Fradreck Gorwe Business Reporter
Zimbabwe Stock Exchange-listed hospitality concern, African Sun Limited, has embarked on an intensive refurbishment of most of its hotels countrywide at a cost of US$25 million in a move likely to boost occupancy levels.
In a statement accompanying the group’s trading update for the nine months and third quarter to September 30, 2019, management indicated the projects have already kicked off with refurbishment of Troutbeck Resort, Caribbea Bay Resort and Great Zimbabwe Hotel.
On the other hand, mock-up rooms for Hwange Safari Lodge and The Victoria Falls Hotel, currently undergoing construction shall be operational early 2020. Funding has, however, been the major hindrance to the desired pace of refurbishment of projects owing to the prescribed 30 days retention period.
“The group has taken an initiative to revamp its product offering through a number of refurbishment programmes for most of the hotels at an estimated cost of US$25 million.
“We have commenced the refurbishment of Troutbeck Resort, Caribbea Bay Resort and Great Zimbabwe Hotel albeit at a much slower pace as funding commitments and long term planning have been hampered by the 20 percent foreign currency surrender, as well as the thirty (30) days liquidation period.
“We are in the process of completing mock-up rooms for Hwange Safari Lodge and The Victoria Falls Hotel, the roll-out of which is expected in the first quarter of 2020,” the hotelier said.
Further, the group envisages the immediate launch of a new product known as “glamping”, an exercise reportedly understood to be the transformation of standard campsites into high end ones with a luxurious feel. The product, which is anticipated to boost foreign arrivals, shall jointly be launched with the refurbished Great Zimbabwe Hotel.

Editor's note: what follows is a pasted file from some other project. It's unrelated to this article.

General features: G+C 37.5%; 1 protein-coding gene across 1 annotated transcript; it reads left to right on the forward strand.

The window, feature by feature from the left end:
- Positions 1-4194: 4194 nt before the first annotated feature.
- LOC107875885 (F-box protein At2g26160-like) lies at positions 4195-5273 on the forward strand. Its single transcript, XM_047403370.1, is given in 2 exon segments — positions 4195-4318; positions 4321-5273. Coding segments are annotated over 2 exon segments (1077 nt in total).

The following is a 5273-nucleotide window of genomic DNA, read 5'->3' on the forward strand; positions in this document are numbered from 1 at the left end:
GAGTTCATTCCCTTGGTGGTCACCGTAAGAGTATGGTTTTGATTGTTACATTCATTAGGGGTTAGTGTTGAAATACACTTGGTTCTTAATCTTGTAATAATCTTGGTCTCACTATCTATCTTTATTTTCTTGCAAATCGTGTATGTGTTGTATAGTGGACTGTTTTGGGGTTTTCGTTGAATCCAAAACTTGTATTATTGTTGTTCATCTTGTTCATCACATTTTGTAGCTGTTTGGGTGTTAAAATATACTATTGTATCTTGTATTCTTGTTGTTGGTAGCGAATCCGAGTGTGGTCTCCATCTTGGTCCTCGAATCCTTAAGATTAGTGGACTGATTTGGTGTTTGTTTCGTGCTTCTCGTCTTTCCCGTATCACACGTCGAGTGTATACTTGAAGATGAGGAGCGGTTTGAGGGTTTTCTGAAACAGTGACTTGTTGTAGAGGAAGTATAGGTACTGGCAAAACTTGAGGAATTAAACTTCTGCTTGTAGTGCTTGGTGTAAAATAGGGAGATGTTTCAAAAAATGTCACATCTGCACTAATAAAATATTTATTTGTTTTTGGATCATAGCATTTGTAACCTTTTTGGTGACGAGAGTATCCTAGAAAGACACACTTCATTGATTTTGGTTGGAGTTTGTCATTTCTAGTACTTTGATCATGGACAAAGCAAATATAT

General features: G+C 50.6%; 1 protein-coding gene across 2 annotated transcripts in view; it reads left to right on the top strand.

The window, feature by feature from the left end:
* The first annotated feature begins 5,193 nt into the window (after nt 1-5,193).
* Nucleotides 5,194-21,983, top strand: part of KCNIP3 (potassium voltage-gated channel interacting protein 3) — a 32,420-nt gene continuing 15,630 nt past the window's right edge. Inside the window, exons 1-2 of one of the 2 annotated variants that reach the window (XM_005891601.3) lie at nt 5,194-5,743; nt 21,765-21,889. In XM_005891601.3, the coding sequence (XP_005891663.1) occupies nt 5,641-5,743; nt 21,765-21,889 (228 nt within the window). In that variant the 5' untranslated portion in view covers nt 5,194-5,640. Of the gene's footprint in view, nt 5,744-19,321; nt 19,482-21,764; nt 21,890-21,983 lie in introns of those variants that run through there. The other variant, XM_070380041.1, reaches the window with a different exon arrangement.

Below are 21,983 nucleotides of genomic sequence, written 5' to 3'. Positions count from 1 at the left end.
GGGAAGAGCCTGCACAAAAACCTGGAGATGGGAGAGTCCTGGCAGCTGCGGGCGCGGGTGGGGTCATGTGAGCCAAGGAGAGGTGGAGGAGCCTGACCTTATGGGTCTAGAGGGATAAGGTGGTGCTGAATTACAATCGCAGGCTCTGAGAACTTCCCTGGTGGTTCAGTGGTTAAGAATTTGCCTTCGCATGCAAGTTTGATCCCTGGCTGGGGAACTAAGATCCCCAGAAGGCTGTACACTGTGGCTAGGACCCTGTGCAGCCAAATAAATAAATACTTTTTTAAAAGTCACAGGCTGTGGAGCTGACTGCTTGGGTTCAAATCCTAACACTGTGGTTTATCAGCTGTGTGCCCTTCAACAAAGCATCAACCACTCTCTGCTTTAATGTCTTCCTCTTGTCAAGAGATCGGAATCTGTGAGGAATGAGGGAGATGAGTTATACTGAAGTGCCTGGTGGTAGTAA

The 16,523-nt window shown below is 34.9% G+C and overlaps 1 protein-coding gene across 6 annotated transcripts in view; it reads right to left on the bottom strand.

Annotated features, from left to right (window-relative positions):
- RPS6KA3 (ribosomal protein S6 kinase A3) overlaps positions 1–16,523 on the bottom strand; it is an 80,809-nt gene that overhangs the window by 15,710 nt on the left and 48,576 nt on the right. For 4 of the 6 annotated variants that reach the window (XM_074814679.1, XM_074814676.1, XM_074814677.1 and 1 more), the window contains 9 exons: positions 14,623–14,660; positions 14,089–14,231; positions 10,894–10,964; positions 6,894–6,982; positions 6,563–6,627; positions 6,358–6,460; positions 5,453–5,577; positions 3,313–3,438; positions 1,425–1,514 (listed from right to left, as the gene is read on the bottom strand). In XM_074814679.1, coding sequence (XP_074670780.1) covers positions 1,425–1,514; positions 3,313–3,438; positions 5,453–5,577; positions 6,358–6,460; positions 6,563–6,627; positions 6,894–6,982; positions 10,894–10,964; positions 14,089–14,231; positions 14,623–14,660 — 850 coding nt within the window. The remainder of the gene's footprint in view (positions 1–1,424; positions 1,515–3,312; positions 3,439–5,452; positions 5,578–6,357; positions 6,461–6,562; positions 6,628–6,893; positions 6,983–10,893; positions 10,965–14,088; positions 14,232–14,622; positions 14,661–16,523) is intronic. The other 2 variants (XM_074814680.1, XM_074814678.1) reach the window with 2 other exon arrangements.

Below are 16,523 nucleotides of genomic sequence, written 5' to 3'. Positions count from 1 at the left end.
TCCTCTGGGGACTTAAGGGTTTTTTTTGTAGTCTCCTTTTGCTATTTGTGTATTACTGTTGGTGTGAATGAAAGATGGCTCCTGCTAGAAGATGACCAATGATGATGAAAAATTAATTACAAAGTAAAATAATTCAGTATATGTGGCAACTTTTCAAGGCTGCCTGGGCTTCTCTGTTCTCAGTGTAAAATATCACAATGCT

“In the quest to broaden our reach, the group added high end Camp Sites at Great Zimbabwe Hotel and Caribbea Bay Resort in the third quarter. This new product, known as “glamping”, because of the more luxurious feel compared to a standard campsite, has already hosted the maiden group of guests at Caribbea Bay Resort in October 2019.
“The market is excited about this new development and we anticipate an increase in foreign arrivals at these properties as we go into 2020. An official launch of this product will be announced to the market soon and this will include a completed Great Zimbabwe Hotel refurbishment,” said the management.
Meanwhile, African Sun recorded a drop in occupancy levels for both its local and international markets owing to “January protests and low disposable incomes” on one hand, and “general slowdown in world travel by 3 percent” on the other, coupled with “civil unrest like the Hong Kong strikes that affected arrivals”.
Year-to-date occupancy levels dropped by 11-percentage points to 47 percent from 58 percent recorded in the same nine-month period last year.
This represented a 19 percent drop in room nights sold to 206 454 from 253 661 in 2018 comparative period. Domestic and export room nights reduced by 20 percent and 26 percent respectively.
Occupancy levels for the third quarter had declined by 24 percentage points to close at 51 percent from 75 percent in the comparative prior quarter. The fall represented 32 percent decline in room nights sold to 73 929 compared to 108 448 in the 2018 comparable quarter.
Business mix for the third quarter with regards to room nights was 59 percent local and 41 percent export. The revenue split (in historical terms) for local and export for the same quarter was 46 percent and 54 percent respectively.